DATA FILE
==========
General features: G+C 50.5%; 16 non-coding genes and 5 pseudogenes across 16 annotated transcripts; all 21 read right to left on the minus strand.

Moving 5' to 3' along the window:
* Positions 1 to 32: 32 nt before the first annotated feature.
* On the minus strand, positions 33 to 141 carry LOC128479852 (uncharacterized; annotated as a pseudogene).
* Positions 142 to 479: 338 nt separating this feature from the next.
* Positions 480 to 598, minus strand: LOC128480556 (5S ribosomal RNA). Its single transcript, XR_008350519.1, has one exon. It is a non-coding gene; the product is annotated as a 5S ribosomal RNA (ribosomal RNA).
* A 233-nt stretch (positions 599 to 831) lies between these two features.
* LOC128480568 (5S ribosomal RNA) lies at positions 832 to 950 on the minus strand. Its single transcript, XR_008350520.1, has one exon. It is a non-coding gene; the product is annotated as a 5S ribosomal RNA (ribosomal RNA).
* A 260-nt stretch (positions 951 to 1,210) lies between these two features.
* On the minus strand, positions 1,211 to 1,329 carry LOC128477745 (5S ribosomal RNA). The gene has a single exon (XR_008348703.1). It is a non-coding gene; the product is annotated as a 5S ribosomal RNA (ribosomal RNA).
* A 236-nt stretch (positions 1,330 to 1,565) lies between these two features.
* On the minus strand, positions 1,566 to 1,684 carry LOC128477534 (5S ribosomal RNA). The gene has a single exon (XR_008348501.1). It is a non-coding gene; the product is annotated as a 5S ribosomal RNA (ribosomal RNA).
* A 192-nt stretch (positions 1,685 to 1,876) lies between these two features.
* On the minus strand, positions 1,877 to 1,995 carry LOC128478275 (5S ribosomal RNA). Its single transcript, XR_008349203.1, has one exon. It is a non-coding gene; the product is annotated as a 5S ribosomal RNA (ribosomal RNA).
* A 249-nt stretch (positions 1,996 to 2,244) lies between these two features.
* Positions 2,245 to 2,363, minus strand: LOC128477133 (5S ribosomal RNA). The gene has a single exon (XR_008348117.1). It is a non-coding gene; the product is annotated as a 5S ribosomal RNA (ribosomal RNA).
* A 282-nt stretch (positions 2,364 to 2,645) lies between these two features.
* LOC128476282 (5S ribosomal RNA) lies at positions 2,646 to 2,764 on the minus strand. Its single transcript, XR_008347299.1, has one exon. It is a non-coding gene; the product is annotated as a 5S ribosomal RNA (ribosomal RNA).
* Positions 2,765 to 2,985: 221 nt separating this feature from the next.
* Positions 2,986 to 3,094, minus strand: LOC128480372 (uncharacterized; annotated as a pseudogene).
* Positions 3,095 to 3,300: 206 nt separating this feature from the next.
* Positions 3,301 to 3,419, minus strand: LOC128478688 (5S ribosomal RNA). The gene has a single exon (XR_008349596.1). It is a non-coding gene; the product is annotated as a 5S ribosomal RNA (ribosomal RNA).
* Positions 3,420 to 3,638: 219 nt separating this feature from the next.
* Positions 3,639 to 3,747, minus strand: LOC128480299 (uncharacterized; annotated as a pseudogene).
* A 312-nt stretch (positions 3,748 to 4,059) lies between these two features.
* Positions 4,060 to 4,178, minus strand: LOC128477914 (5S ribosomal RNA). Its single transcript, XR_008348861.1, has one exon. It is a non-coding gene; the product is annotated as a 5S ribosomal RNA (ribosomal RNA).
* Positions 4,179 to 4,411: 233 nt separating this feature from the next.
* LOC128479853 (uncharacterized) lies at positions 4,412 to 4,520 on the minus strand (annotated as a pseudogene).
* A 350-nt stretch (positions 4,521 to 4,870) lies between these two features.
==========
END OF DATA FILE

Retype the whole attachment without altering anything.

General features: G+C 50.5%; 16 non-coding genes and 5 pseudogenes across 16 annotated transcripts; all 21 read right to left on the minus strand.

Moving 5' to 3' along the window:
* Positions 1 to 32: 32 nt before the first annotated feature.
* On the minus strand, positions 33 to 141 carry LOC128479852 (uncharacterized; annotated as a pseudogene).
* Positions 142 to 479: 338 nt separating this feature from the next.
* Positions 480 to 598, minus strand: LOC128480556 (5S ribosomal RNA). Its single transcript, XR_008350519.1, has one exon. It is a non-coding gene; the product is annotated as a 5S ribosomal RNA (ribosomal RNA).
* A 233-nt stretch (positions 599 to 831) lies between these two features.
* LOC128480568 (5S ribosomal RNA) lies at positions 832 to 950 on the minus strand. Its single transcript, XR_008350520.1, has one exon. It is a non-coding gene; the product is annotated as a 5S ribosomal RNA (ribosomal RNA).
* A 260-nt stretch (positions 951 to 1,210) lies between these two features.
* On the minus strand, positions 1,211 to 1,329 carry LOC128477745 (5S ribosomal RNA). The gene has a single exon (XR_008348703.1). It is a non-coding gene; the product is annotated as a 5S ribosomal RNA (ribosomal RNA).
* A 236-nt stretch (positions 1,330 to 1,565) lies between these two features.
* On the minus strand, positions 1,566 to 1,684 carry LOC128477534 (5S ribosomal RNA). The gene has a single exon (XR_008348501.1). It is a non-coding gene; the product is annotated as a 5S ribosomal RNA (ribosomal RNA).
* A 192-nt stretch (positions 1,685 to 1,876) lies between these two features.
* On the minus strand, positions 1,877 to 1,995 carry LOC128478275 (5S ribosomal RNA). Its single transcript, XR_008349203.1, has one exon. It is a non-coding gene; the product is annotated as a 5S ribosomal RNA (ribosomal RNA).
* A 249-nt stretch (positions 1,996 to 2,244) lies between these two features.
* Positions 2,245 to 2,363, minus strand: LOC128477133 (5S ribosomal RNA). The gene has a single exon (XR_008348117.1). It is a non-coding gene; the product is annotated as a 5S ribosomal RNA (ribosomal RNA).
* A 282-nt stretch (positions 2,364 to 2,645) lies between these two features.
* LOC128476282 (5S ribosomal RNA) lies at positions 2,646 to 2,764 on the minus strand. Its single transcript, XR_008347299.1, has one exon. It is a non-coding gene; the product is annotated as a 5S ribosomal RNA (ribosomal RNA).
* Positions 2,765 to 2,985: 221 nt separating this feature from the next.
* Positions 2,986 to 3,094, minus strand: LOC128480372 (uncharacterized; annotated as a pseudogene).
* Positions 3,095 to 3,300: 206 nt separating this feature from the next.
* Positions 3,301 to 3,419, minus strand: LOC128478688 (5S ribosomal RNA). The gene has a single exon (XR_008349596.1). It is a non-coding gene; the product is annotated as a 5S ribosomal RNA (ribosomal RNA).
* Positions 3,420 to 3,638: 219 nt separating this feature from the next.
* Positions 3,639 to 3,747, minus strand: LOC128480299 (uncharacterized; annotated as a pseudogene).
* A 312-nt stretch (positions 3,748 to 4,059) lies between these two features.
* Positions 4,060 to 4,178, minus strand: LOC128477914 (5S ribosomal RNA). Its single transcript, XR_008348861.1, has one exon. It is a non-coding gene; the product is annotated as a 5S ribosomal RNA (ribosomal RNA).
* Positions 4,179 to 4,411: 233 nt separating this feature from the next.
* LOC128479853 (uncharacterized) lies at positions 4,412 to 4,520 on the minus strand (annotated as a pseudogene).
* A 350-nt stretch (positions 4,521 to 4,870) lies between these two features.